"That's the sound of money. Fresh printed money." The speaker is commercial beekeeper John Miller, and he's referring to the buzzing of bees in the California almond groves. As the documentary More Than Honey (available on VOD this week) discusses, bees pollinate those almond groves, as they pollinate apple trees and just about any other fruit. Without the bees, there's no almond crop and no $1.5 billion almond industry. So the sound of the bees is the sound of people cashing in.
More Than Honey is billed as a film about the large-scale death of bees throughout the world. In fact, it's not focused on any one problem besetting bees, but rather on all the ways, good and bad, in which humans and bees are intertwined. Bees as pollinators make much of human agriculture possible—a fact that led Albert Einstein to remark, "If bees were to disappear from the globe, mankind would only have four years left to live.” Humans have manipulated and bred honey bees for hundreds of years, creating docile, productive bees that can (as many of the beekeepers here show) be handled without masks or gloves.
Markus Imhoof, the director and writer of the film, sometimes presents the global bee die-off in his narration as the result of this domestication of bees, arguing that man has turned "wolves into illness-prone poodles." We've bred away disease resistance, leaving the honey bees vulnerable to bacteria, mites and other diseases. This in turn necessitates mass treatment with antibiotics, weakening the bees' health further. Man has interfered with nature, with tragic results.
This is a familiar enough story. The film as a whole, though, contradicts it in interesting ways. Specifically, watching the documentary, it becomes difficult to see how one can talk about a natural, undomesticated bee. Fred Jaggi, a Swiss beekeeper, discusses the "racial purity" of his bees, and about his efforts to keep his breed traditional and pure—but to do that he has to interfere assiduously in the hive to weed out products of matings with his neighbors' different stock. Killer bees, discussed towards the end of the film, are presented as hardier and more resistant to mites; they can survive without antibiotics, and produce honey without drugs. But those bees escaped originally from Brazilian laboratories that were working on crossing African and European bees. The Killer bees’ presence is unnatural. As is the presence of all bees in the Western hemisphere. There were none before European colonization.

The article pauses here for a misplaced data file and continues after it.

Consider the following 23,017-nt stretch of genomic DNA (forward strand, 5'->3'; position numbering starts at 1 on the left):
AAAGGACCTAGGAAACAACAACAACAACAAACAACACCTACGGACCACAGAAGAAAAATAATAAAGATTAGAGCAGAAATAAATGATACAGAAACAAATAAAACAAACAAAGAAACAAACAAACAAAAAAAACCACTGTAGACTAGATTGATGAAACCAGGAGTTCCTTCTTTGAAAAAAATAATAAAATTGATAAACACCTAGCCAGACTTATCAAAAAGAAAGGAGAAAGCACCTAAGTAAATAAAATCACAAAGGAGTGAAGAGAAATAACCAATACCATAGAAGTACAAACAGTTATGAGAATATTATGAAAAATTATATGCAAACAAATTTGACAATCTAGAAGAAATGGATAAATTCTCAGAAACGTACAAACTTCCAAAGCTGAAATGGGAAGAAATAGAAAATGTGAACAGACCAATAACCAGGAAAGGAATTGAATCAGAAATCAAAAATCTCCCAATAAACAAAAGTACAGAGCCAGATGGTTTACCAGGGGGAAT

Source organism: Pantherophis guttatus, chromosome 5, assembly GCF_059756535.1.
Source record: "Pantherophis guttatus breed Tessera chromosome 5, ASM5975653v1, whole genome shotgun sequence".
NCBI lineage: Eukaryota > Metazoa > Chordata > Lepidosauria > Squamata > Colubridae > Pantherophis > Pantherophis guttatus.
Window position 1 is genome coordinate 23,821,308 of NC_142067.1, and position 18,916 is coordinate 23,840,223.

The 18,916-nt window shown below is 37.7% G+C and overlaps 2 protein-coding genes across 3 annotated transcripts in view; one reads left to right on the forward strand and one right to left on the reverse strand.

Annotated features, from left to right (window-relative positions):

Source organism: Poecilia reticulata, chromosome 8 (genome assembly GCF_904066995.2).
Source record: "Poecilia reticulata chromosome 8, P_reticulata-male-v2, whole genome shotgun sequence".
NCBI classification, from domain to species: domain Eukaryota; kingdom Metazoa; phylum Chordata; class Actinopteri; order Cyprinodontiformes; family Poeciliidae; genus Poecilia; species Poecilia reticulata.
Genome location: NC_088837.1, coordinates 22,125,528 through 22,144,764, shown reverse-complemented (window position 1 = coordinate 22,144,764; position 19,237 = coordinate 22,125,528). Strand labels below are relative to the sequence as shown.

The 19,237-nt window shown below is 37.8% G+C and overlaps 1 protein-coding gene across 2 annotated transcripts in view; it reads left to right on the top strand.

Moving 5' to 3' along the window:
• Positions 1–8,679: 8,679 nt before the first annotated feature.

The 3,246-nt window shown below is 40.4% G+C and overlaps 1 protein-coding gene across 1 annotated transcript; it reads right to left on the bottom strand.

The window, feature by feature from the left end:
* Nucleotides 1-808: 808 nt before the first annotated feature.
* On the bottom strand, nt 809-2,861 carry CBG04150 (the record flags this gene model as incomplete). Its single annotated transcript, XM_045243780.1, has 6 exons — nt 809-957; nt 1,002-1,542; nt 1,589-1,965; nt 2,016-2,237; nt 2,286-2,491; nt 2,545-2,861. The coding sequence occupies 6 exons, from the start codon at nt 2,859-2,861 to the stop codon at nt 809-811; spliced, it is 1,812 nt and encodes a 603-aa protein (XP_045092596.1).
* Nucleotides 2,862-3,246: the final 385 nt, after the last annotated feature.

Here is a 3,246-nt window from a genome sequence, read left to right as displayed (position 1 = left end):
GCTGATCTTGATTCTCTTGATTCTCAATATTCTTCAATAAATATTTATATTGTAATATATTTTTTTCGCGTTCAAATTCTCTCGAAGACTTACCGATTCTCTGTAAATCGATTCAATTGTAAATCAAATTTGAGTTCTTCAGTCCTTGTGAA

Professor Randolf Menzel, a neurobiologist studying bees at Freie University in Berlin, argues in the film that bees are "super-organisms"—that you can see each colony as one single large animal, with the individual bees as cells or neurons in a vast living thing. Given the interconnectedness of bees and humans, though, it seems like you might see not just the bee colony as one living thing, but the bees and their human tenders/beneficiaries as a single critter. The film's audio cues, in which the sound of a helicopter or the sound of carts being pushed in a grocery store turn into the buzz of bees, are more than just cute transitions. They're an indication of the way in which the bees are extensions of us, like our tools and machines—and perhaps of how we're part of the hive too, a special kind of large vertebrate drone. We buzz with them.
If we're the bees, an absence of bees will have some very bad consequences. You can see some of them when Imhoff travels to orchards in China, where pesticide use is so extensive that all the bees have died. Migrant workers go from flower to flower, pollinating the plants with swab sticks. It's clumsy and depressing and, scientists have determined, not nearly as effective as bees—a testimony both to the extent and the limitations of human adaptability.
If humans can destroy bees, it’s likely that it's humans who will save them, if they are to be saved. And if that happens, it won't be by a return to nature, wherever that is, but by making an actively new treaty with the bee part of our interspecies cooperative. One step could be new, hardier bee hybrids along the lines of killer bees. Another could be reducing insecticides. But however or whether bees survive, and however or whether we do, More Than Honey is a reminder of how thoroughly humans have intertwined themselves with the other life on this planet, and vice versa.